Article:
'Home' help a desperate need as 18th strikes again

The graveyard for Jean Van de Velde's Open hopes, the feared final hole at Carnoustie, yesterday claimed a number of fresh victims, writes Tim Glover

Every hole is christened with a name and the 18th, for obvious reasons, is called simply "Home". For equally obvious reasons it is not known as "Home Sweet Home". There is nothing remotely cosy about the final challenge at Carnoustie. Forget the pipe and slippers. What you need are nerves of steel, a fair wind and a St Christopher.

Thanks in part to the kamikaze exploits of Jean Van de Velde when the Open Championship was last held on the hallowed links of Angus in 1999, Home has become one of the most notorious holes in golf. The Frenchman, of course, reluctantly entered folklore when, leading the tournament by three strokes, he chalked up a triple-bogey seven via an infamous visit to the Barry Burn. The burn, baby, burn snakes around the fairway like a giant boa constrictor and, viewed from above, it takes the shape of a camel's head.

One of the key features of the 18th - par four, 499 yards - is that there is no escape, or bail out as they say in golf. You have little choice but to use a driver off the tee, and the fairway is a narrow target. The burn meanders along the left - there are sand traps to the right - before taking a sharp right turn to reappear in front of the green.

Yesterday, when Vijay Singh headed for Home, he was one of the few players under par but then he took a six for a round of 71. The Fijian's second shot sailed out of bounds on the left - and he was in good company. Double-bogeys at the 18th were almost par for the course. Ask Ben Curtis, a former Open champion. He was another one who needed to take out Home insurance.

Phil Mickelson, who was pipped in a play-off for the Scottish Open at Loch Lomond last weekend, had a disastrous 77 and at six over par for the championship he was resigned to packing his bags. Mickelson had half a chance of making the halfway cut until he made a mess of the 18th, prompted by an errant tee shot which found the stream. He finished with a six and one of the pre- tournament favourites was left shaking his head.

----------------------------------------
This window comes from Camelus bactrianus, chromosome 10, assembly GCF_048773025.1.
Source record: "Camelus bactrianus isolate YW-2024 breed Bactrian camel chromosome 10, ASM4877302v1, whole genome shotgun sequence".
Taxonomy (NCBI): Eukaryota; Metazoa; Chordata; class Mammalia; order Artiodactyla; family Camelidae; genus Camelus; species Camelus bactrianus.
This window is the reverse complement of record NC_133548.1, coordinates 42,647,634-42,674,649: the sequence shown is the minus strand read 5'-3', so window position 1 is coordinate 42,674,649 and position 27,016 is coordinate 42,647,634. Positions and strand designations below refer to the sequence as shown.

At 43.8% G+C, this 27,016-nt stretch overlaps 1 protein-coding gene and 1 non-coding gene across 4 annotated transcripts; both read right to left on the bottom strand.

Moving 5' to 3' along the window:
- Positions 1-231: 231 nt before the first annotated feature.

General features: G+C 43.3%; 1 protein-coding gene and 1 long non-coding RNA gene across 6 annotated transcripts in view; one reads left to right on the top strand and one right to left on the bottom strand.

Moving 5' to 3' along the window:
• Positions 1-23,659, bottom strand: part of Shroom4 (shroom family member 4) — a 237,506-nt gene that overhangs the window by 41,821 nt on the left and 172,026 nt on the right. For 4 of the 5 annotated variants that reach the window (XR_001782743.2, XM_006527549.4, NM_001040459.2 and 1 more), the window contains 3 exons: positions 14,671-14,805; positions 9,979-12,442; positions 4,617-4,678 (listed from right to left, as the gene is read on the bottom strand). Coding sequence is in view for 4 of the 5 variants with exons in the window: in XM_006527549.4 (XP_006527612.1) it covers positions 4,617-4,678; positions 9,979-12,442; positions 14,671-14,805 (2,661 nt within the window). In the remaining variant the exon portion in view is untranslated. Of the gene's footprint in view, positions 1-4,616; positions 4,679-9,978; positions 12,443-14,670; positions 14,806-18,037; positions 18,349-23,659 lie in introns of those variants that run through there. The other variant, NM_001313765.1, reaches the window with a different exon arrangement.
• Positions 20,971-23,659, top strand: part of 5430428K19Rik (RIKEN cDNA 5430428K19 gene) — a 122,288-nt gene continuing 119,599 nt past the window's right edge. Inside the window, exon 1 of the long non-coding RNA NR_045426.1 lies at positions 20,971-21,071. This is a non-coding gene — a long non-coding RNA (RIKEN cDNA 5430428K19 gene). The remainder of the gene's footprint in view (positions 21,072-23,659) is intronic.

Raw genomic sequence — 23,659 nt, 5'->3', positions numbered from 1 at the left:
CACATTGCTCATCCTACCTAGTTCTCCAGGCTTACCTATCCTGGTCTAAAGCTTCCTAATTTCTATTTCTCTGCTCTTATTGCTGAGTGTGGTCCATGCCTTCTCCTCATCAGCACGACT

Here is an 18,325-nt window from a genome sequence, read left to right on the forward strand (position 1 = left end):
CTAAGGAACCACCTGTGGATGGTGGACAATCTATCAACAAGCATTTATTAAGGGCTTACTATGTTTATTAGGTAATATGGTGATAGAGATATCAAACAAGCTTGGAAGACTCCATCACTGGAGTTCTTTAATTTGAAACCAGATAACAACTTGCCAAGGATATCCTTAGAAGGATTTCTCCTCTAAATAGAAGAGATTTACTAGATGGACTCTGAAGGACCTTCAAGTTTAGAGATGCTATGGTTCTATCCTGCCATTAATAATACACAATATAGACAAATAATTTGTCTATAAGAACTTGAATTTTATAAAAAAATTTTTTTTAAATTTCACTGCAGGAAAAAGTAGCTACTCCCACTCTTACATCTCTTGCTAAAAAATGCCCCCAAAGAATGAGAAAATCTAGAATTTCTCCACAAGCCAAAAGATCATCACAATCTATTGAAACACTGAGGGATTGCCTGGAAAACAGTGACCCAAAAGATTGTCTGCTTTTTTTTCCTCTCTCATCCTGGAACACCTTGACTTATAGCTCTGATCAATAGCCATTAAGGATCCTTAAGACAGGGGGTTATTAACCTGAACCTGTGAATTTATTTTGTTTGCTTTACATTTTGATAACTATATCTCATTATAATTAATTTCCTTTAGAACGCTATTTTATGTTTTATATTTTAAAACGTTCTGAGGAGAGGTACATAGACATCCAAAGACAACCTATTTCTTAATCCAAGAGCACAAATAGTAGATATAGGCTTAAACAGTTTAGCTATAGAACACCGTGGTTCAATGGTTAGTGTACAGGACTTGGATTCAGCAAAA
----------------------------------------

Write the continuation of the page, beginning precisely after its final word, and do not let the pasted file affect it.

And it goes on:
Refreshingly, Mickelson was not looking for excuses. "I thought it was a really fair test," he said. "There were under-par rounds out there but I just didn't putt well enough to have one of them. I thought I was playing a lot better than this. I don't know why I've played these greens so poorly. The golf course is terrific. I really am impressed."

Like Vijay, Padraig Harrington was going along nicely until Home did for him. He too took a six and returned a 73 to stand at level par for the championship. "It was a disappointing finish," Harrington said, "but it's easy to take a six down the last so it's not like it's completely out of the blue. I don't think it will have any effect on what happens over the next two rounds. There's a lot of golf left in this tournament. Maybe now that I'm level par I'll go out and be a bit more aggressive. Who knows?"

Harrington's demise at the end was not down to some dramatic visit to the burn but to a lapse in putting. He took three strokes to find the cup. The big-hitting Swede Robert Karlsson did a Van de Velde at the 18th, recording a seven after finding the water for a round of 78.

In terms of difficulty, the 18th, with a scoring average in excess of 4.7, was playing the hardest, followed by the 15th, another hardcore par four, which was nearly averaging 4.5. The toughest holes were to be found on the inward nine.

The 18th, though, is the scariest of the lot and only 29 per cent of the field were hitting the green in regulation after the first two rounds. This figure compares to 88 per cent at the 11th. Despite its reputation, a handful of players kept the Home fires burning.

Birdies at the last were rarer than hen's teeth - Angel Cabrera managed the feat as did the South African Charl Schwartzel - and the most remarkable of all was provided by Ewan Porter, a 25-year-old from Sydney playing in his first Open, courtesy of winning the Australasian International final qualifier in February.

Porter began the second round yesterday with a double-bogey six and it did not get much better. Until the death. He went to the turn in 39 and came back in 40 to finish at 20 over par for the championship. Even the veteran Tony Jacklin, who shot 83 yesterday, had a better aggregate than Porter, albeit by one stroke.

But the Aussie, whose earliest memory in golf was getting hit in the back by a ball, left Carnoustie with a warm glow - he got a three at the 18th. Tomorrow anybody on the leader board heading for Home would give the earth to secure a birdie at the last.

At his home golf club, Cronulla, Porter will be able to regale his friends with the story of how Carnoustie brought him to his knees but he got the better of one of the most feared holes on the planet.

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